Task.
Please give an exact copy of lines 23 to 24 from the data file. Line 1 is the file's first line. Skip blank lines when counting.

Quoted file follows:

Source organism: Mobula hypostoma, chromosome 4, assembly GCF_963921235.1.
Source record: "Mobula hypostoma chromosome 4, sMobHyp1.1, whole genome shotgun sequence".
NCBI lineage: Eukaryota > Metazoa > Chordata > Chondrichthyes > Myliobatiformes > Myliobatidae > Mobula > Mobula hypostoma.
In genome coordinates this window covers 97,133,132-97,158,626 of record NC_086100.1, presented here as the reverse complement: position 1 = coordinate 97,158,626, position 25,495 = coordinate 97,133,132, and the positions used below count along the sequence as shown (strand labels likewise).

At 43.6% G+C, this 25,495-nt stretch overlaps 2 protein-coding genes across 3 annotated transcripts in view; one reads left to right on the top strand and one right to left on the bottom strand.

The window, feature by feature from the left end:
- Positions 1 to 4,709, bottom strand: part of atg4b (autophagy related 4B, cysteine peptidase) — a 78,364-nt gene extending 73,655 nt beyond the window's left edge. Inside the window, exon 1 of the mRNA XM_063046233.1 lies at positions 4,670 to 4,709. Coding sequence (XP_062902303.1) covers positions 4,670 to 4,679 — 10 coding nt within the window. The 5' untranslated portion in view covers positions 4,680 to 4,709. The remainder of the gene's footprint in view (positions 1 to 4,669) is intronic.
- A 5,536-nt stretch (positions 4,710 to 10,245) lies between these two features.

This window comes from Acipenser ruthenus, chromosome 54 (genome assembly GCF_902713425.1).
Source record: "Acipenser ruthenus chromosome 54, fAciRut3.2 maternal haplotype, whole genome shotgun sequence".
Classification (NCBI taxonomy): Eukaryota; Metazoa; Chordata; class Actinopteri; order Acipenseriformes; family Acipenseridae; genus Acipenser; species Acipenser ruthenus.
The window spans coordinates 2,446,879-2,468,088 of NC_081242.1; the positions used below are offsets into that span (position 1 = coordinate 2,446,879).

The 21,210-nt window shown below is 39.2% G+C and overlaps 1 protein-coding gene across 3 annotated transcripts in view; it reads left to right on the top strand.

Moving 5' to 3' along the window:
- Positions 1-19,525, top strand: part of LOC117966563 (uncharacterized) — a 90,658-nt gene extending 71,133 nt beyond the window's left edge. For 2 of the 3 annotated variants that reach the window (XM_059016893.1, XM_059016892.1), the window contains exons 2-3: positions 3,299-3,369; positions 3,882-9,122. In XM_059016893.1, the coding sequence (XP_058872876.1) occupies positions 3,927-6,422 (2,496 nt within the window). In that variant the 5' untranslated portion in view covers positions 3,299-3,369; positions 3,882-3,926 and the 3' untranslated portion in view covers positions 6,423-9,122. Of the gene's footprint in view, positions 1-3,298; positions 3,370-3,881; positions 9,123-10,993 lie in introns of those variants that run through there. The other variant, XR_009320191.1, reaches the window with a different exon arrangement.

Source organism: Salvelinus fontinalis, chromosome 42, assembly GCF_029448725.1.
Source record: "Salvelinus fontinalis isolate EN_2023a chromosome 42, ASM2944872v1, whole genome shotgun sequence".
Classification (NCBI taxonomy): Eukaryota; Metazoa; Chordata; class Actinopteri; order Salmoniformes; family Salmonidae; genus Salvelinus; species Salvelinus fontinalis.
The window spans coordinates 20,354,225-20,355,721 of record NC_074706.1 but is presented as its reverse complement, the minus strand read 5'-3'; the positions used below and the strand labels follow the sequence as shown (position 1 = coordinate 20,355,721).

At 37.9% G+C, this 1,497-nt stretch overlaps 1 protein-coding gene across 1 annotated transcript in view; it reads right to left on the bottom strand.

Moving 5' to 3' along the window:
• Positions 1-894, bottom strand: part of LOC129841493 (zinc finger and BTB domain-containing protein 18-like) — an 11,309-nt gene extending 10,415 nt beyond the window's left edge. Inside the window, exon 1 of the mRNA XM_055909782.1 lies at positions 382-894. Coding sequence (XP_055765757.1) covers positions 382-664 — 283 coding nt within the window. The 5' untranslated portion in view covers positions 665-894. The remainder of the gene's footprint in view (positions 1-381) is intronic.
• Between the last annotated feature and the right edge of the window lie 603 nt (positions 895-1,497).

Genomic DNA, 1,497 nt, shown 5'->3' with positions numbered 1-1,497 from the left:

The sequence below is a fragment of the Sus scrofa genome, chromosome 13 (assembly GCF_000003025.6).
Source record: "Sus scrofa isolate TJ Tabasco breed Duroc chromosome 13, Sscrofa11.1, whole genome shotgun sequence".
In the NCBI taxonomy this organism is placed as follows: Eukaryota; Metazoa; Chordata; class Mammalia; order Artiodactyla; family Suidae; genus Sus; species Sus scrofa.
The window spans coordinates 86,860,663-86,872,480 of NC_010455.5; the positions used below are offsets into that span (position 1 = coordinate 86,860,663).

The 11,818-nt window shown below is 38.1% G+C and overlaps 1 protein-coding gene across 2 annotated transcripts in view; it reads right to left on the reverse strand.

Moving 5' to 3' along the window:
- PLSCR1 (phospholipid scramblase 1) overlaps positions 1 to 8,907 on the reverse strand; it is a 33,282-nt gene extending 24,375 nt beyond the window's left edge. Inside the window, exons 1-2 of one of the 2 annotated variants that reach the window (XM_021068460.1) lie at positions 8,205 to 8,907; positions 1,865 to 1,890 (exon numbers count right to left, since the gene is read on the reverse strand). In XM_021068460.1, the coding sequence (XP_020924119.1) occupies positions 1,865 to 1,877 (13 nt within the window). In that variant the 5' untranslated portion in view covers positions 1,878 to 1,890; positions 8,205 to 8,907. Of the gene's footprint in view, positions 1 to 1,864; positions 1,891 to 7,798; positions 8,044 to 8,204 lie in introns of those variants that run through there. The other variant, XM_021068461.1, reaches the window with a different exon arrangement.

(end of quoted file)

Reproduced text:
• Between the last annotated feature and the right edge of the window lie 603 nt (positions 895-1,497).

Genomic DNA, 1,497 nt, shown 5'->3' with positions numbered 1-1,497 from the left: